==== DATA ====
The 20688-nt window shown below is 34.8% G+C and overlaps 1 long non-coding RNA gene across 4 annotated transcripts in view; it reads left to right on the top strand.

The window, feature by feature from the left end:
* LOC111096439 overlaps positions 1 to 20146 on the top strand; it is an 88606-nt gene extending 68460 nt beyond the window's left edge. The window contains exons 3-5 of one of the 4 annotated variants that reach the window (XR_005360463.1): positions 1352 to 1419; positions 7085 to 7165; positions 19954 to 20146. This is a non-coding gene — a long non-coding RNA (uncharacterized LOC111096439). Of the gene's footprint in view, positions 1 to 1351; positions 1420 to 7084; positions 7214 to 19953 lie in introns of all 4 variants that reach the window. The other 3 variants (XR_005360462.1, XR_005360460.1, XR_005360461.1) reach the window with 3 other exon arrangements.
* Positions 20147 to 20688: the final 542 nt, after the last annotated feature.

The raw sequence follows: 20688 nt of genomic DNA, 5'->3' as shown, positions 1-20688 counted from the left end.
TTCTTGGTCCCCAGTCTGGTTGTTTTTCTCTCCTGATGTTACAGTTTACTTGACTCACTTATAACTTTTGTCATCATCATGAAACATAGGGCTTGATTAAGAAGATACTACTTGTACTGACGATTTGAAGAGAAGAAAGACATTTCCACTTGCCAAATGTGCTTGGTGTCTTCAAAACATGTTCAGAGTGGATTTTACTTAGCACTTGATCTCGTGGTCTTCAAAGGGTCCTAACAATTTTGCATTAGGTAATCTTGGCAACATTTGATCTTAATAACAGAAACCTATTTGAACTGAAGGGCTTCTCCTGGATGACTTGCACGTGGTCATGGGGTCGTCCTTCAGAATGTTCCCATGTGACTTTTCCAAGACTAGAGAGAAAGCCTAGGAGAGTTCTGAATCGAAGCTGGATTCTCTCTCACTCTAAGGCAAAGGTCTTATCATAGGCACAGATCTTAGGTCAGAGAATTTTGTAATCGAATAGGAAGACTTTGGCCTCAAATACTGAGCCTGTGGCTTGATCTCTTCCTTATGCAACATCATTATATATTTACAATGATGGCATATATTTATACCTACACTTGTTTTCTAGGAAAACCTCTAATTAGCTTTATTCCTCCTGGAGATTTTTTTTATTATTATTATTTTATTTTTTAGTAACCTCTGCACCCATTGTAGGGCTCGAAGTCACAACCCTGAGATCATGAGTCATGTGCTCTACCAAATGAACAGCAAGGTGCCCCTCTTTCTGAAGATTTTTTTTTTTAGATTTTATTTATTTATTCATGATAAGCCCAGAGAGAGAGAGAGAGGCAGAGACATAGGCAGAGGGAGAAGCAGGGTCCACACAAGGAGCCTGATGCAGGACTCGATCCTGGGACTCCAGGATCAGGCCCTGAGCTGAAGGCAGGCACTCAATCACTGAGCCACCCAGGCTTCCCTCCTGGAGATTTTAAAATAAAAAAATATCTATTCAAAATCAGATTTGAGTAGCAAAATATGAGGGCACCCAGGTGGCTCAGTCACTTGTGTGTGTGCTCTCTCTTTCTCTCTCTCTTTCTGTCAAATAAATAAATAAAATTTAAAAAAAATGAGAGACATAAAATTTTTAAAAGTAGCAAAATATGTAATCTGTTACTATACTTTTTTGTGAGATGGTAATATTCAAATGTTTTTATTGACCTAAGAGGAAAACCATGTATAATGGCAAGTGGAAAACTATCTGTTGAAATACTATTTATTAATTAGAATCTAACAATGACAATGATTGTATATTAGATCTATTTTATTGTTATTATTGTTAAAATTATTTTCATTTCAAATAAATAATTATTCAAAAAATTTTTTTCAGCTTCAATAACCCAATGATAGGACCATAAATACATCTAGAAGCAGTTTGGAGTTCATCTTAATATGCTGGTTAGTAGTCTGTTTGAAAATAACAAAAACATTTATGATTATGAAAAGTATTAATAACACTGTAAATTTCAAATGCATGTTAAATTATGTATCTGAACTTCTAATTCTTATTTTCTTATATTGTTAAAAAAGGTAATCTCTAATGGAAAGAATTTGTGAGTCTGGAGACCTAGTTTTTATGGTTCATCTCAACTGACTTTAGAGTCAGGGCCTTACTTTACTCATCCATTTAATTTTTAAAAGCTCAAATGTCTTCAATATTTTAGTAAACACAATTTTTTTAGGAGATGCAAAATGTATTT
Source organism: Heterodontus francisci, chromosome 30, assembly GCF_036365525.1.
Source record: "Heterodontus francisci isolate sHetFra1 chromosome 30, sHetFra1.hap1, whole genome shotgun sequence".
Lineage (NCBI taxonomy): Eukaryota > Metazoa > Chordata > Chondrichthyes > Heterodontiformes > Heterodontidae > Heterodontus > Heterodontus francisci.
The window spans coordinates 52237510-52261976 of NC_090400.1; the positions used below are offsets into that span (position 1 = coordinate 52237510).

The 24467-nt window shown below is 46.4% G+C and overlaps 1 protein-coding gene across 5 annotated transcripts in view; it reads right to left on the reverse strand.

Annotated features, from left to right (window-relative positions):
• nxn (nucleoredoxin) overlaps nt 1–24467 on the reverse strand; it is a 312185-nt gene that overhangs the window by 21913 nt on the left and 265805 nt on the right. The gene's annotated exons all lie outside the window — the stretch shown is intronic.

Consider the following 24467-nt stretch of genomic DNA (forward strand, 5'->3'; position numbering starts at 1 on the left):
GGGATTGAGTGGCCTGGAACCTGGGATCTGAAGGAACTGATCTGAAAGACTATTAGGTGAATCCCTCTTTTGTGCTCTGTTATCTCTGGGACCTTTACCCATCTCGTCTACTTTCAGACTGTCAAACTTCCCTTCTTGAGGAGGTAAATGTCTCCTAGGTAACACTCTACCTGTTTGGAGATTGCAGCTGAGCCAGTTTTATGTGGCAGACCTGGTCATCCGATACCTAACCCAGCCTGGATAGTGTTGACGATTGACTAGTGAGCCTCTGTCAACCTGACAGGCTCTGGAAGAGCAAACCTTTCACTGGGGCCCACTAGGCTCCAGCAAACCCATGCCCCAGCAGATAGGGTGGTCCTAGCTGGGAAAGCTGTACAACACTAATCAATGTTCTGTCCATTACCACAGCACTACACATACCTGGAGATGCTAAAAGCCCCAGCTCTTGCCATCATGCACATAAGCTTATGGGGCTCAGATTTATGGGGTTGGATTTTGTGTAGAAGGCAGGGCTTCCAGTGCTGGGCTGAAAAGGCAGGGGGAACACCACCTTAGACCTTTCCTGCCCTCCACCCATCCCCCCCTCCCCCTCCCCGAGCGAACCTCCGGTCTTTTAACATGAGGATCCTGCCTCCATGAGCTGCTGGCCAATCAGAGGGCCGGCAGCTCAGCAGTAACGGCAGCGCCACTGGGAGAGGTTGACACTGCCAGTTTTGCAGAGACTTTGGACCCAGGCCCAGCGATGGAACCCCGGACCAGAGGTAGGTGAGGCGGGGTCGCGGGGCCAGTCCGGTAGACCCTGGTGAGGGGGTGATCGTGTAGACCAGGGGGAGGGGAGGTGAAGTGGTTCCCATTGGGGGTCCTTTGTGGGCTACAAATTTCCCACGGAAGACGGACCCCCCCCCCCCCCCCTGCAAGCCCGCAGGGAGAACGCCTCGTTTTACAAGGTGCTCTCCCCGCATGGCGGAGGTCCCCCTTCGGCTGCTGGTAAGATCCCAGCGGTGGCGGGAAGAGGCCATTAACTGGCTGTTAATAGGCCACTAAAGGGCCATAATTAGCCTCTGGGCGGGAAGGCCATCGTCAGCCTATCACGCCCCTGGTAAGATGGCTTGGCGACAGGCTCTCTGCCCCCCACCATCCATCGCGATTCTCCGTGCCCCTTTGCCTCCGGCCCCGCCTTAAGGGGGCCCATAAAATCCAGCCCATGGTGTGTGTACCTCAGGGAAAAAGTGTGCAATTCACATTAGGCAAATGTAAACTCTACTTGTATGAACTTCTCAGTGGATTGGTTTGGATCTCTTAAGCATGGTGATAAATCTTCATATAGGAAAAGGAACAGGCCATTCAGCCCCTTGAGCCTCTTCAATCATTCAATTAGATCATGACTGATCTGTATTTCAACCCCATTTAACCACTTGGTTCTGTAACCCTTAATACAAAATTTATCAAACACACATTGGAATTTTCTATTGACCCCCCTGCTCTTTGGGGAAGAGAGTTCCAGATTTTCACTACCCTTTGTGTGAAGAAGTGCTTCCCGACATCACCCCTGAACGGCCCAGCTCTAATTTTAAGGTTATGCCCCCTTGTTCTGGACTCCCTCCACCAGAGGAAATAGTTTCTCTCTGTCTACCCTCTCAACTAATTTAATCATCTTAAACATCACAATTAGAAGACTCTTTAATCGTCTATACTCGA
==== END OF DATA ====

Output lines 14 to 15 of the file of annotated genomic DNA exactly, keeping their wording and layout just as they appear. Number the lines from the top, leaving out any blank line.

Consider the following 24467-nt stretch of genomic DNA (forward strand, 5'->3'; position numbering starts at 1 on the left):
GGGATTGAGTGGCCTGGAACCTGGGATCTGAAGGAACTGATCTGAAAGACTATTAGGTGAATCCCTCTTTTGTGCTCTGTTATCTCTGGGACCTTTACCCATCTCGTCTACTTTCAGACTGTCAAACTTCCCTTCTTGAGGAGGTAAATGTCTCCTAGGTAACACTCTACCTGTTTGGAGATTGCAGCTGAGCCAGTTTTATGTGGCAGACCTGGTCATCCGATACCTAACCCAGCCTGGATAGTGTTGACGATTGACTAGTGAGCCTCTGTCAACCTGACAGGCTCTGGAAGAGCAAACCTTTCACTGGGGCCCACTAGGCTCCAGCAAACCCATGCCCCAGCAGATAGGGTGGTCCTAGCTGGGAAAGCTGTACAACACTAATCAATGTTCTGTCCATTACCACAGCACTACACATACCTGGAGATGCTAAAAGCCCCAGCTCTTGCCATCATGCACATAAGCTTATGGGGCTCAGATTTATGGGGTTGGATTTTGTGTAGAAGGCAGGGCTTCCAGTGCTGGGCTGAAAAGGCAGGGGGAACACCACCTTAGACCTTTCCTGCCCTCCACCCATCCCCCCCTCCCCCTCCCCGAGCGAACCTCCGGTCTTTTAACATGAGGATCCTGCCTCCATGAGCTGCTGGCCAATCAGAGGGCCGGCAGCTCAGCAGTAACGGCAGCGCCACTGGGAGAGGTTGACACTGCCAGTTTTGCAGAGACTTTGGACCCAGGCCCAGCGATGGAACCCCGGACCAGAGGTAGGTGAGGCGGGGTCGCGGGGCCAGTCCGGTAGACCCTGGTGAGGGGGTGATCGTGTAGACCAGGGGGAGGGGAGGTGAAGTGGTTCCCATTGGGGGTCCTTTGTGGGCTACAAATTTCCCACGGAAGACGGACCCCCCCCCCCCCCCCTGCAAGCCCGCAGGGAGAACGCCTCGTTTTACAAGGTGCTCTCCCCGCATGGCGGAGGTCCCCCTTCGGCTGCTGGTAAGATCCCAGCGGTGGCGGGAAGAGGCCATTAACTGGCTGTTAATAGGCCACTAAAGGGCCATAATTAGCCTCTGGGCGGGAAGGCCATCGTCAGCCTATCACGCCCCTGGTAAGATGGCTTGGCGACAGGCTCTCTGCCCCCCACCATCCATCGCGATTCTCCGTGCCCCTTTGCCTCCGGCCCCGCCTTAAGGGGGCCCATAAAATCCAGCCCATGGTGTGTGTACCTCAGGGAAAAAGTGTGCAATTCACATTAGGCAAATGTAAACTCTACTTGTATGAACTTCTCAGTGGATTGGTTTGGATCTCTTAAGCATGGTGATAAATCTTCATATAGGAAAAGGAACAGGCCATTCAGCCCCTTGAGCCTCTTCAATCATTCAATTAGATCATGACTGATCTGTATTTCAACCCCATTTAACCACTTGGTTCTGTAACCCTTAATACAAAATTTATCAAACACACATTGGAATTTTCTATTGACCCCCCTGCTCTTTGGGGAAGAGAGTTCCAGATTTTCACTACCCTTTGTGTGAAGAAGTGCTTCCCGACATCACCCCTGAACGGCCCAGCTCTAATTTTAAGGTTATGCCCCCTTGTTCTGGACTCCCTCCACCAGAGGAAATAGTTTCTCTCTGTCTACCCTCTCAACTAATTTAATCATCTTAAACATCACAATTAGAAGACTCTTTAATCGTCTATACTCGA